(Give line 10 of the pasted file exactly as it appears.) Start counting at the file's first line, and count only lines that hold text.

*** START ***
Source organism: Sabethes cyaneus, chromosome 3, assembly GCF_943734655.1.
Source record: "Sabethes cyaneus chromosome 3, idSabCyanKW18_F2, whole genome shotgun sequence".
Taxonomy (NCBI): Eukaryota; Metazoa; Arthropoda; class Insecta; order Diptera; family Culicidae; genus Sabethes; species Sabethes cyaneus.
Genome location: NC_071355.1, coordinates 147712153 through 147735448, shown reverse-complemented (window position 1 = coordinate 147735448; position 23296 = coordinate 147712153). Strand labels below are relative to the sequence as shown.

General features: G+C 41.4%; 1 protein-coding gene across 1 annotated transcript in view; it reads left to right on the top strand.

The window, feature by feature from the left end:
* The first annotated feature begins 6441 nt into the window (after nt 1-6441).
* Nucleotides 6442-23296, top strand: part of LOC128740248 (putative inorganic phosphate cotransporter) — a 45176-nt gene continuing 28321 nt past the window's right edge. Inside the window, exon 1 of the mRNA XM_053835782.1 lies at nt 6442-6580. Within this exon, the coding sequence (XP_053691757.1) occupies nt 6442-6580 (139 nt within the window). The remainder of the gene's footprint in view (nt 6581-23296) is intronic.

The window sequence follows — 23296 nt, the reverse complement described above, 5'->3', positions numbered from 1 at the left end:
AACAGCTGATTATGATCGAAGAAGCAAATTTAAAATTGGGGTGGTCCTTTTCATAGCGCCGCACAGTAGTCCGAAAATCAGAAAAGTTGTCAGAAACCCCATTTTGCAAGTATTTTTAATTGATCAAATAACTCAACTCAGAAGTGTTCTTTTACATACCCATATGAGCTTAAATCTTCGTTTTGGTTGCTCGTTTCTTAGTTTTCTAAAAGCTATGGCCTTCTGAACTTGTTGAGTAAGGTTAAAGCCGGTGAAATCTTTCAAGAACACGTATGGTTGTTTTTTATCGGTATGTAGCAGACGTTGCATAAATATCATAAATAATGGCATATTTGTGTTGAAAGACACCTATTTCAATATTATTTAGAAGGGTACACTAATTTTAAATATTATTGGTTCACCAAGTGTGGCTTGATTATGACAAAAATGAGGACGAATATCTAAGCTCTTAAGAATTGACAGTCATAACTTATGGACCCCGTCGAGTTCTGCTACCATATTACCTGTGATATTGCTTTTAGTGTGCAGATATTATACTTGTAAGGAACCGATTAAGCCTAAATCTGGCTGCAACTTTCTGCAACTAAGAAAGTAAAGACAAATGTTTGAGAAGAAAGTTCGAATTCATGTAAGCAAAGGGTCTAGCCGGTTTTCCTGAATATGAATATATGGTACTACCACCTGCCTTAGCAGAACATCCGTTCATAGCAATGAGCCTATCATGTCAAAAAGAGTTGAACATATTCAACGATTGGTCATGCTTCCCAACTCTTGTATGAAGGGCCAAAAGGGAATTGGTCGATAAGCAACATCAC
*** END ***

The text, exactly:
AACAGCTGATTATGATCGAAGAAGCAAATTTAAAATTGGGGTGGTCCTTTTCATAGCGCCGCACAGTAGTCCGAAAATCAGAAAAGTTGTCAGAAACCCCATTTTGCAAGTATTTTTAATTGATCAAATAACTCAACTCAGAAGTGTTCTTTTACATACCCATATGAGCTTAAATCTTCGTTTTGGTTGCTCGTTTCTTAGTTTTCTAAAAGCTATGGCCTTCTGAACTTGTTGAGTAAGGTTAAAGCCGGTGAAATCTTTCAAGAACACGTATGGTTGTTTTTTATCGGTATGTAGCAGACGTTGCATAAATATCATAAATAATGGCATATTTGTGTTGAAAGACACCTATTTCAATATTATTTAGAAGGGTACACTAATTTTAAATATTATTGGTTCACCAAGTGTGGCTTGATTATGACAAAAATGAGGACGAATATCTAAGCTCTTAAGAATTGACAGTCATAACTTATGGACCCCGTCGAGTTCTGCTACCATATTACCTGTGATATTGCTTTTAGTGTGCAGATATTATACTTGTAAGGAACCGATTAAGCCTAAATCTGGCTGCAACTTTCTGCAACTAAGAAAGTAAAGACAAATGTTTGAGAAGAAAGTTCGAATTCATGTAAGCAAAGGGTCTAGCCGGTTTTCCTGAATATGAATATATGGTACTACCACCTGCCTTAGCAGAACATCCGTTCATAGCAATGAGCCTATCATGTCAAAAAGAGTTGAACATATTCAACGATTGGTCATGCTTCCCAACTCTTGTATGAAGGGCCAAAAGGGAATTGGTCGATAAGCAACATCAC